Let’s look at a simple use case for this. If you remember from above, we saw how Template Literals work really great for, well, making templates! Let’s take that a step further and create a function that would allow us to create reusable templates. The idea here is that we can create the initial template and then pass in data for it to use later.


const student = {
    name: "Ryan Christiani",
    blogUrl: "http://ryanchristiani.com"
}

const studentTemplate = templater`<article>
    <h3>${'name'} is a student at HackerYou</h3>
    <p>You can find their work at ${'blogUrl'}.</p>

</article>`;

const myTemplate = studentTemplate(student);
console.log(myTemplate);
//Output will look like this!
//<article>
//    <h3>Ryan Christiani is a student at HackerYou</h3>
//    <p>You can find their work at http://ryanchristiani.com.</p>
//</article>

Let’s look at implementing our templater function.


const templater = function(strings,...keys) {
    
}

The first thing you will notice is this ...keys parameter. The ... syntax is what’s called Rest Parameters; it basically will gather any parameters the function has and create an array for us. We will dig deeper into that in the Spread Operator & Rest Parameters chapter.

The next thing we want to do is return a function that is going to access our object. The returning of the function is what allows us to call and pass in our student data, like this: studentTemplate(student).


const templater = function(strings,...keys) {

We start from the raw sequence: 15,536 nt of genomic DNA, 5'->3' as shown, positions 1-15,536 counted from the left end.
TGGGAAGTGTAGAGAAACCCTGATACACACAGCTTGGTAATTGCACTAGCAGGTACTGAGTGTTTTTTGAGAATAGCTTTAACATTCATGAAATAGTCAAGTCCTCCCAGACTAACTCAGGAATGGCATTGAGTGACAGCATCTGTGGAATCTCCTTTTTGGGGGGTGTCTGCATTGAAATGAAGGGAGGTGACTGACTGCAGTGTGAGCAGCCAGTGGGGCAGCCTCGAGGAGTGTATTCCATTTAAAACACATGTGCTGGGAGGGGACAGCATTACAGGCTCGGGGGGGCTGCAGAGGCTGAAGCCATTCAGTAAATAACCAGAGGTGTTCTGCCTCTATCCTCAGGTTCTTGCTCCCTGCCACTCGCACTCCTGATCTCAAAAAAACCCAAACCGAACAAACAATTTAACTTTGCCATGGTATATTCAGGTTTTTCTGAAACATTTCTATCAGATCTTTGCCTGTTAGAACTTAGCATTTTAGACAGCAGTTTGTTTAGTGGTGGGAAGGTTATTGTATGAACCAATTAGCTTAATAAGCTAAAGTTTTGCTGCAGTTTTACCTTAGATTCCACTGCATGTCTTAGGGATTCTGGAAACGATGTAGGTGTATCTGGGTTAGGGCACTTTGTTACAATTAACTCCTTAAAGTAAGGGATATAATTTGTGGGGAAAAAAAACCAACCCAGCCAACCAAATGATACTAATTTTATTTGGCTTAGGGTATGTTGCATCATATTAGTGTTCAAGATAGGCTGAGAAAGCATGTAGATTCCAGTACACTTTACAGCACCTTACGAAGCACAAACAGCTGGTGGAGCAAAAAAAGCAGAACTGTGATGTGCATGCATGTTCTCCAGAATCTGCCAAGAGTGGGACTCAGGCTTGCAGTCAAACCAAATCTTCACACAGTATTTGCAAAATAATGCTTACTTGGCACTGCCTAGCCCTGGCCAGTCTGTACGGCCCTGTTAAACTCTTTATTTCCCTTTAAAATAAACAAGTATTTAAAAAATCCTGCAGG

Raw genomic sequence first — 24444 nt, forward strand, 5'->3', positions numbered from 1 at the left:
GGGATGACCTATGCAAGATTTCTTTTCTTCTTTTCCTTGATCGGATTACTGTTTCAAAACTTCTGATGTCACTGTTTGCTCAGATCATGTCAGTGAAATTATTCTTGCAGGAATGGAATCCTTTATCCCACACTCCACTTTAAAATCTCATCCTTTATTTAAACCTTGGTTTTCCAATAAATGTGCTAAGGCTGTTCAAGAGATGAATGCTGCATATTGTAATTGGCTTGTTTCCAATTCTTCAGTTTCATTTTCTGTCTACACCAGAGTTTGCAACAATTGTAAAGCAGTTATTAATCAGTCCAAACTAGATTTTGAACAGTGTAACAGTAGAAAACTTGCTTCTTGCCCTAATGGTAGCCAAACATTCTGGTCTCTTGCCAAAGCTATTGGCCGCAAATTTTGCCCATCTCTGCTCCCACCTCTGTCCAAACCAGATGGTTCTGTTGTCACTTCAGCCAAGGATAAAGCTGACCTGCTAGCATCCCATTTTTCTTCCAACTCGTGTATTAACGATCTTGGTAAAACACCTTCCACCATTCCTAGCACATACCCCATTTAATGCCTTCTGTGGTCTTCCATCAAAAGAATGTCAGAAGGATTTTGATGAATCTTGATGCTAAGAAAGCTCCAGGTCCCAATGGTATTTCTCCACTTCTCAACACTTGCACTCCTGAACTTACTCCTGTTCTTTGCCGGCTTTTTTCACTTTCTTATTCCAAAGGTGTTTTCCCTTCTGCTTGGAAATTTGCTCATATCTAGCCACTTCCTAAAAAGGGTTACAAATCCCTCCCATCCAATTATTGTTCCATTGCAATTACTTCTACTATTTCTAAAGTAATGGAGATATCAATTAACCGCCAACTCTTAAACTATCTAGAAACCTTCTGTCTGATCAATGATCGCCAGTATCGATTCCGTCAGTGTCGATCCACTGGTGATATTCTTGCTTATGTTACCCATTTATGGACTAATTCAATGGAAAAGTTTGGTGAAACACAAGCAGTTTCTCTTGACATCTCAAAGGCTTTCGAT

return function(data) {

    } 
}

With this data now available to us we need to perform some manipulation. The process is as follows. First, we need to create a copy of the strings array. We make a copy in case we want to reference the original later. Then we need to loop through the array of keys, and for each one of those, grab the data from the object that matches the key (notice how in this example we pass in a string in the ${}) and place it in our array where needed. Finally, we need to join it all back together as a string and return it from the function!


function templater(strings, ...keys) {
    return function(data) {
        let temp = strings.slice();
        keys.forEach((key, i) => {
            temp[i] = temp[i] + data[key];
        });
        return temp.join('');
    }
};

You will notice that this is not an exhaustive example. We have no way to accommodate nested data or array values; it is simply just strings. But I hope this example helps to illustrate what you can start doing with Tagged Template Literals.